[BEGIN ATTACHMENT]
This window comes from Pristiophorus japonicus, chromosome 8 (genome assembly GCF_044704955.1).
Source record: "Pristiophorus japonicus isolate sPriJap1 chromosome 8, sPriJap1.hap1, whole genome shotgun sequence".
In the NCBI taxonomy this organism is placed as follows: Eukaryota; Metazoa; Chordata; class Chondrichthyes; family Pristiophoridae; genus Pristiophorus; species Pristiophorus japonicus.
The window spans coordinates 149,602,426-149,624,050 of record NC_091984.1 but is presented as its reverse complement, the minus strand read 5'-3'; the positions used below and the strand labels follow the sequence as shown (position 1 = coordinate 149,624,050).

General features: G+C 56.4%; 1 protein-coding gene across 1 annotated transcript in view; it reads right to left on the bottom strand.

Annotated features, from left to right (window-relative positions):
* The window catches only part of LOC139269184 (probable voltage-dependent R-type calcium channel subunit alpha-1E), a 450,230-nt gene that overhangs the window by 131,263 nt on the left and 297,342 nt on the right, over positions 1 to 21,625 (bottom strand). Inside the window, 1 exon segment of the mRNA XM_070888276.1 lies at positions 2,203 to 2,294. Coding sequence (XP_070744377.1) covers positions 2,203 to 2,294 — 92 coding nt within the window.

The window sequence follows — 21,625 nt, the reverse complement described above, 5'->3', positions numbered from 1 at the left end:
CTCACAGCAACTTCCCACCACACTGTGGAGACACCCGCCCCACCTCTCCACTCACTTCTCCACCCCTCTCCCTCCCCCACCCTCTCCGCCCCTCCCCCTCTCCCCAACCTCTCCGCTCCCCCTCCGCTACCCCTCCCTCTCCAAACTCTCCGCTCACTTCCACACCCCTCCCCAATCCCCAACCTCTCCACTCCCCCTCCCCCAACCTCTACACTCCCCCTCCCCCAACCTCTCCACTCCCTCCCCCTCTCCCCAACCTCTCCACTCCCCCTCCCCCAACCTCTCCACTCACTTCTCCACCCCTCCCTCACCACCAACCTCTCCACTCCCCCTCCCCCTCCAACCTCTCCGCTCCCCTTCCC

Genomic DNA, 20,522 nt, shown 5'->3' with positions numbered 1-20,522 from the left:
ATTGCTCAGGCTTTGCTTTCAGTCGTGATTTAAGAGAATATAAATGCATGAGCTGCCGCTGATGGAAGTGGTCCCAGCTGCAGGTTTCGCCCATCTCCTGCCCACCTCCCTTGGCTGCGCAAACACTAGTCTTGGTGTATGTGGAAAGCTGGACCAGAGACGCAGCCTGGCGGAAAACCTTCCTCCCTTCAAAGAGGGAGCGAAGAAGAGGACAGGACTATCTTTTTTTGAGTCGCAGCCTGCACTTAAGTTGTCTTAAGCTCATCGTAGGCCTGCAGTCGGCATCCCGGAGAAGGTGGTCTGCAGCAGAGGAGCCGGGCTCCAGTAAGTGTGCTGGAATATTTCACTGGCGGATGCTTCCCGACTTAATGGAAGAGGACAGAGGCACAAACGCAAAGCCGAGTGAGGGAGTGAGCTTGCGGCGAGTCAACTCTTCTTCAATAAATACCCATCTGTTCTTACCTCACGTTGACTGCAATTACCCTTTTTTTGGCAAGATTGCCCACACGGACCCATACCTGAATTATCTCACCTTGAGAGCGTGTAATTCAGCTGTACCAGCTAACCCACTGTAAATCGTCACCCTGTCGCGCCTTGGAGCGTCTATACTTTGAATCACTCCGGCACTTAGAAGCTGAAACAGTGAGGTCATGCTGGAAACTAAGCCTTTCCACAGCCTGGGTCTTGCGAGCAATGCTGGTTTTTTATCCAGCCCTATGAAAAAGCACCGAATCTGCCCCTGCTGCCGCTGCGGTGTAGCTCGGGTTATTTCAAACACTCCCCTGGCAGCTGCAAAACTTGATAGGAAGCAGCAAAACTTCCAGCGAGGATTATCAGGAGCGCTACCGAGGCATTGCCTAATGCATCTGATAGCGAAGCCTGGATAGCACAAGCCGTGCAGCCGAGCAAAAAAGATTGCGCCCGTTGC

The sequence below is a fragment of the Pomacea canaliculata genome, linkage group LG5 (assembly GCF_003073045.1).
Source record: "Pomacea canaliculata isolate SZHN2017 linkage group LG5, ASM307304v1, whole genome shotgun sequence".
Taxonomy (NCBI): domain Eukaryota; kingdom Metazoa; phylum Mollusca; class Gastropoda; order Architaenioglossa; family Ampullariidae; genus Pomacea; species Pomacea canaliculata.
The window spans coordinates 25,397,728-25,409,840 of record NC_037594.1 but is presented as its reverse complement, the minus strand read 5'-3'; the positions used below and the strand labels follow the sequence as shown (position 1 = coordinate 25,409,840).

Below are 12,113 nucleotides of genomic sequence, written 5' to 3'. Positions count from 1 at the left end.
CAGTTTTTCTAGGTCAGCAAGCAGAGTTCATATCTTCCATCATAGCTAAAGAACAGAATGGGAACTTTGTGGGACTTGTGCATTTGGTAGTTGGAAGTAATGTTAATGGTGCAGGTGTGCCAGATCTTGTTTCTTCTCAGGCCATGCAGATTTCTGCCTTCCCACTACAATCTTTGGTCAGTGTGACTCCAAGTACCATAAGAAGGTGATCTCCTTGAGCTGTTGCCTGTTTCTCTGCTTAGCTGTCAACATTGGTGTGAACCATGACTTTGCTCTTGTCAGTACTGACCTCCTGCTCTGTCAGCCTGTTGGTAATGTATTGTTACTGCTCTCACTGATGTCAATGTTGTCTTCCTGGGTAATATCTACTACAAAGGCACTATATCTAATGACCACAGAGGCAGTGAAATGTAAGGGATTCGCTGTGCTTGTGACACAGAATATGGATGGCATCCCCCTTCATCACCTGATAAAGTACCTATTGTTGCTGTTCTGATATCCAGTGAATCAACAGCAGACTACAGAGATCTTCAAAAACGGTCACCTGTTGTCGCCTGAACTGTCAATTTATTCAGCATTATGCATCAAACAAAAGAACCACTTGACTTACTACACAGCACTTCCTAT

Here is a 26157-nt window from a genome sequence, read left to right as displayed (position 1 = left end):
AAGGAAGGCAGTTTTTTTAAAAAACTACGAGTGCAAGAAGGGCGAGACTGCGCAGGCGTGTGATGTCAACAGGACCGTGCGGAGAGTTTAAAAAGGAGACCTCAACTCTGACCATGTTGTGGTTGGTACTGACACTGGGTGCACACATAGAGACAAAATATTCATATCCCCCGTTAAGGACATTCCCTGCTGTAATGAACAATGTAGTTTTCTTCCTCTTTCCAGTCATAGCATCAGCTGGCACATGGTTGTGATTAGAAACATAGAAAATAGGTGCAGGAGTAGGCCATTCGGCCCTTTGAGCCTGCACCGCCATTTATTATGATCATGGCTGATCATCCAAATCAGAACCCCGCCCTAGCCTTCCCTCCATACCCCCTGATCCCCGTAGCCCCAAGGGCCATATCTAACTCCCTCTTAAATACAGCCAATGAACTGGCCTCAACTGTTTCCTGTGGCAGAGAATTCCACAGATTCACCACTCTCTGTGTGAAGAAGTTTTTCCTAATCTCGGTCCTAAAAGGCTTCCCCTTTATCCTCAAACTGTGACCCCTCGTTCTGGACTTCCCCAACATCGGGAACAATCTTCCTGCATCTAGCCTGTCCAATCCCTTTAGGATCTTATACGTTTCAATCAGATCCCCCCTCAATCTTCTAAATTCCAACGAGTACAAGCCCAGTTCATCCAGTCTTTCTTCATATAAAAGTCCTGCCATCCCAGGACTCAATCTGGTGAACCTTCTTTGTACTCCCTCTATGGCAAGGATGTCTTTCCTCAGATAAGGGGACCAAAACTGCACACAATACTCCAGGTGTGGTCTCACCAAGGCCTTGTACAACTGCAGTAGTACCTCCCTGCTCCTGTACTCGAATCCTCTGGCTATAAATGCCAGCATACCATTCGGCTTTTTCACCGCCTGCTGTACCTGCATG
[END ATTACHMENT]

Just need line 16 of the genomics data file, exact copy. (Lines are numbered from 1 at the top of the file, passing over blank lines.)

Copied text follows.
Below are 12,113 nucleotides of genomic sequence, written 5' to 3'. Positions count from 1 at the left end.